War, Morality, and the Military Profession

By Malham M. Wakin | Go to book overview
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27 On the Morality of Chemical/Biological War

Richard J. Krickus

Richard J. Krickus of the Washington Arms Control Project Office, Bendix Corporation, contends that clarification is needed concerning the morality, use, and military implications of chemical/biological (CB) weapons. His study provides a framework for such an analysis. The claim by just war theorists to offer an alternative to "all-out war" or "all-out submission" is the point of departure for considering the morality of CB weapons. After exposing the misconception that CB weapons are illegal according to international law, he notes that many people who are absolutely opposed to CB warfare fail to make a crucial distinction between chemical and biological weapons. Because the former are controllable and usable in a tactical environment, they can be justified from the point of view of just war doctrine whereas the latter cannot. In conjunction with the military versatility of nonlethal weapons, this offers the possibility of making certain types of limited war more humane. But before this or any other possibility can be explored in the required depth, it is necessary to overcome the "CB taboo." Krickus' article is important because it takes a clear step in this direction.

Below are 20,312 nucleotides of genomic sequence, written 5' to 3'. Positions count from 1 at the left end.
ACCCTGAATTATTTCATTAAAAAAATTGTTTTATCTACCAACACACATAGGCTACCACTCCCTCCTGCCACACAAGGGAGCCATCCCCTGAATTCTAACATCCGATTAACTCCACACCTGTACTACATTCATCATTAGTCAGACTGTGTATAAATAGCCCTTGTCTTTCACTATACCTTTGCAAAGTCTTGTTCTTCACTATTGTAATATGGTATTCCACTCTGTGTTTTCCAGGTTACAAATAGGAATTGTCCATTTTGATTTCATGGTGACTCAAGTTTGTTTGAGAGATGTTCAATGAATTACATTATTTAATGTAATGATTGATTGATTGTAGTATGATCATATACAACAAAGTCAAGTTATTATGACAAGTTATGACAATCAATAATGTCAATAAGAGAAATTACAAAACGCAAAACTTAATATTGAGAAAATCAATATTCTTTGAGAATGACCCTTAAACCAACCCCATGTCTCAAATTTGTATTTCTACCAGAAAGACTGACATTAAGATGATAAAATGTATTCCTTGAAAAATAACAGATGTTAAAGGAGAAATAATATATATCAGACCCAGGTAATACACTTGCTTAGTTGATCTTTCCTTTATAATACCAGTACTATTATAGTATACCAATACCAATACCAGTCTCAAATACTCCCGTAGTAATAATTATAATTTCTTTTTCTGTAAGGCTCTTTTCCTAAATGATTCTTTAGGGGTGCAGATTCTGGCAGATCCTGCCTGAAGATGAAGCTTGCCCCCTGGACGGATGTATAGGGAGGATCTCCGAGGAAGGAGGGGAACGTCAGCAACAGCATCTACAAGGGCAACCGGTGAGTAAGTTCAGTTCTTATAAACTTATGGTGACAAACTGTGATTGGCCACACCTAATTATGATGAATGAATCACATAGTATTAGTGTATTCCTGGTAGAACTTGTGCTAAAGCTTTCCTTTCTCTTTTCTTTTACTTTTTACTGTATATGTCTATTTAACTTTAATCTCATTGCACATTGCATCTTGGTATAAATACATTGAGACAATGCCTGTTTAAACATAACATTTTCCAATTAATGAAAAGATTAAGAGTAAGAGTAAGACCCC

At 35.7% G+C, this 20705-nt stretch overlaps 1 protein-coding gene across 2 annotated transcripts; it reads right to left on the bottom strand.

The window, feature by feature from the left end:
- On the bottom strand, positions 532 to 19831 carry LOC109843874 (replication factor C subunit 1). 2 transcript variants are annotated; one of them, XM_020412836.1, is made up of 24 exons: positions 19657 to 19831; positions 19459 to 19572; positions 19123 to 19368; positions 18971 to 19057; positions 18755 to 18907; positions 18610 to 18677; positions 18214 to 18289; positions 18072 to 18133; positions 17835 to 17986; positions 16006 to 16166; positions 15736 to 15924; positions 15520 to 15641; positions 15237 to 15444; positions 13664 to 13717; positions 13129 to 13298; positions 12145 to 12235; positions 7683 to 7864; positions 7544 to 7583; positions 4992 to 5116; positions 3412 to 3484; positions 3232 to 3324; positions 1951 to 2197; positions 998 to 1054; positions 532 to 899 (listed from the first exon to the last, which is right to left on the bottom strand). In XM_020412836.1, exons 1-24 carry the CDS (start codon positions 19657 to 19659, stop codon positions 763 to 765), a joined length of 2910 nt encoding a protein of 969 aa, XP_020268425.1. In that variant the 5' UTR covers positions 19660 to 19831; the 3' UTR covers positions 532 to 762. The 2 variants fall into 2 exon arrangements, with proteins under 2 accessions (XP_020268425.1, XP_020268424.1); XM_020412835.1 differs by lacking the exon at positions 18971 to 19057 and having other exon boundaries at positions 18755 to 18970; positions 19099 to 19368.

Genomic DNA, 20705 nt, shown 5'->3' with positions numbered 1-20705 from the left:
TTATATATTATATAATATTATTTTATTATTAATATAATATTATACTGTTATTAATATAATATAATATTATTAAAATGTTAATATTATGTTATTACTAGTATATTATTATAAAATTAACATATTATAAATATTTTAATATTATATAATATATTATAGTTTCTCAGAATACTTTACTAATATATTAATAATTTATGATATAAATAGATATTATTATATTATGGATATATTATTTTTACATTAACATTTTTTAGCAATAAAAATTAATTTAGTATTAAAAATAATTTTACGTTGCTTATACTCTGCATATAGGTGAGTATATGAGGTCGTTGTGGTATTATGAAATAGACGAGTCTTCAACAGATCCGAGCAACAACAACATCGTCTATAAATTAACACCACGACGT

—W. S.

The moral ambiguity and legal uncertainty concerning the use of chemical/biological (CB) weapons has thus far inhibited rigorous and dispassionate analysis of the military implications of CB operations. At the same time, because of this "CB taboo," the arms control and

Reprinted from Journal of Conflict Resolution 9, no. 2 ( June 1965):200-210 by permission of the publisher, Sage Publications, Inc. © Sage Publications.


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